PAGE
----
Dismissal. The California Supreme Court has granted review in People v Chavez (review granted Mar. 1, 2017, S238929; superseded opinion at 5 CA5th 110) to determine whether Pen C §1203.4 is the exclusive method to dismiss a conviction when the defendant has successfully completed probation, depriving the court of authority to grant relief under Pen C §1385. See chaps 25, 38.
Juvenile offenders and life without the possibility of parole (LWOP). The California Supreme Court has held that the Pen C §1170(d)(2) resentencing procedure does not provide an adequate remedy for a claim based on Miller error. In re Kirchner (2017) 2 C5th 1040. See chap 56.
Arbuckle waivers. The California Supreme Court has held that a defendant’s failure to make a record regarding the identity of the sentencing judge after entry of a guilty plea does not constitute an Arbuckle waiver. K.R. v Superior Court (2017) 3 C5th 295. See chap 35.
Habeas relief for ineffective assistance of counsel. The U.S. Supreme Court held in Davila v Davis (2017) ___ US ___, 137 S Ct 2058, that a federal court cannot hear a procedurally defaulted claim of ineffective assistance of appellate counsel when the petitioner’s state postconviction counsel provided ineffective assistance by failing to raise that claim. See chap 45.
Recall and resentencing. The California Supreme Court has held that Proposition 47’s definition of dangerousness does not apply to resentencing under Proposition 36. People v Valencia (2017) 3 C5th 347. See chap 37.
Noncitizen criminal defendants. A defendant subject to deportation may bring a motion to withdraw a guilty plea and/or a petition for writ of habeas corpus on grounds of ineffective assistance of counsel for failure to advise of actual immigration consequences, even if the court made a proper advisement of potential consequences under Pen C §1016.5. People v Patterson (2017) 2 C5th 885. See chap 52.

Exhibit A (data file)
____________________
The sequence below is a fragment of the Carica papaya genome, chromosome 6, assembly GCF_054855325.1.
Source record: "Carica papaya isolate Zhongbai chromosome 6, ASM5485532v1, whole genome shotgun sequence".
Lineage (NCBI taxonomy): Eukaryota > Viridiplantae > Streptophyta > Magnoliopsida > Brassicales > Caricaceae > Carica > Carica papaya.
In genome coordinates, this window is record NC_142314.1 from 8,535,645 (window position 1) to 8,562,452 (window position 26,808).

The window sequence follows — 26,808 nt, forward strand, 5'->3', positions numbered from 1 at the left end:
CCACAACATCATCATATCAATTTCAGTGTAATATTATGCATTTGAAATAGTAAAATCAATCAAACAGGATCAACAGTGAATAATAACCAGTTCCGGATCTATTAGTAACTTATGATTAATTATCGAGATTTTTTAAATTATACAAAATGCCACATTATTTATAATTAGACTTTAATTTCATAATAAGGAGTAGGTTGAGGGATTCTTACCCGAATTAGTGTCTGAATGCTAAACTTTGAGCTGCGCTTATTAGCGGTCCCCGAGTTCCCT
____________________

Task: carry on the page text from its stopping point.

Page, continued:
Proposition 47. Convictions for theft of access card information may be reduced to misdemeanors under Proposition 47 if the value of the stolen card is less than $950. People v Romanowski (2017) 2 C5th 903. See chap 35.
Parole revocation. A parole officer’s determination of probable cause made 3 days after arrest, and a judicial officer’s revocation hearing 14 days after arrest, did not satisfy due process if the defendant was denied opportunity to appear, be heard, present evidence, and question the parole officer who brought the accusation. People v DeLeon (2017) 3 C5th 640. See chap 47.
Right to counsel. Indigent misdemeanor defendants are entitled to appointed counsel on appeal of a restitution order. Harris v Appellate Div. (2017) 14 CA5th 142. See chap 43.
Juvenile transfer hearings. In People v Superior Court (Lara) (2018) 4 C5th 299, the California Supreme Court held that Proposition 57 applies to all juveniles charged directly in adult court whose judgment was not final at the time it was enacted. See chap 56.
Discovery. An indigent defendant facing retrial is presumptively entitled to a “full” and “complete” transcript of the prior trial—including the statements of counsel. People v Reese (2017) 2 C5th 660. See chap 11.
Restitution. Restitution does not extend to conduct that occurred before the defendant committed the crime but which constitutes an element of the crime itself. In People v Martinez (2017) 2 C5th 1093, the court found that restitution could only apply to the act of leaving the scene of the accident and not to the accident itself. See chap 40.
Probation conditions. In People v Trujillo (2017) 15 CA5th 574, the court found that probation terms that included the ability to search the defendant’s computers, cellphones, and recordable media were reasonably related to prevention of future criminality. Infringement on the defendant’s privacy rights was outweighed by the state’s strong need to monitor his conduct and ensure public safety. See chap 38.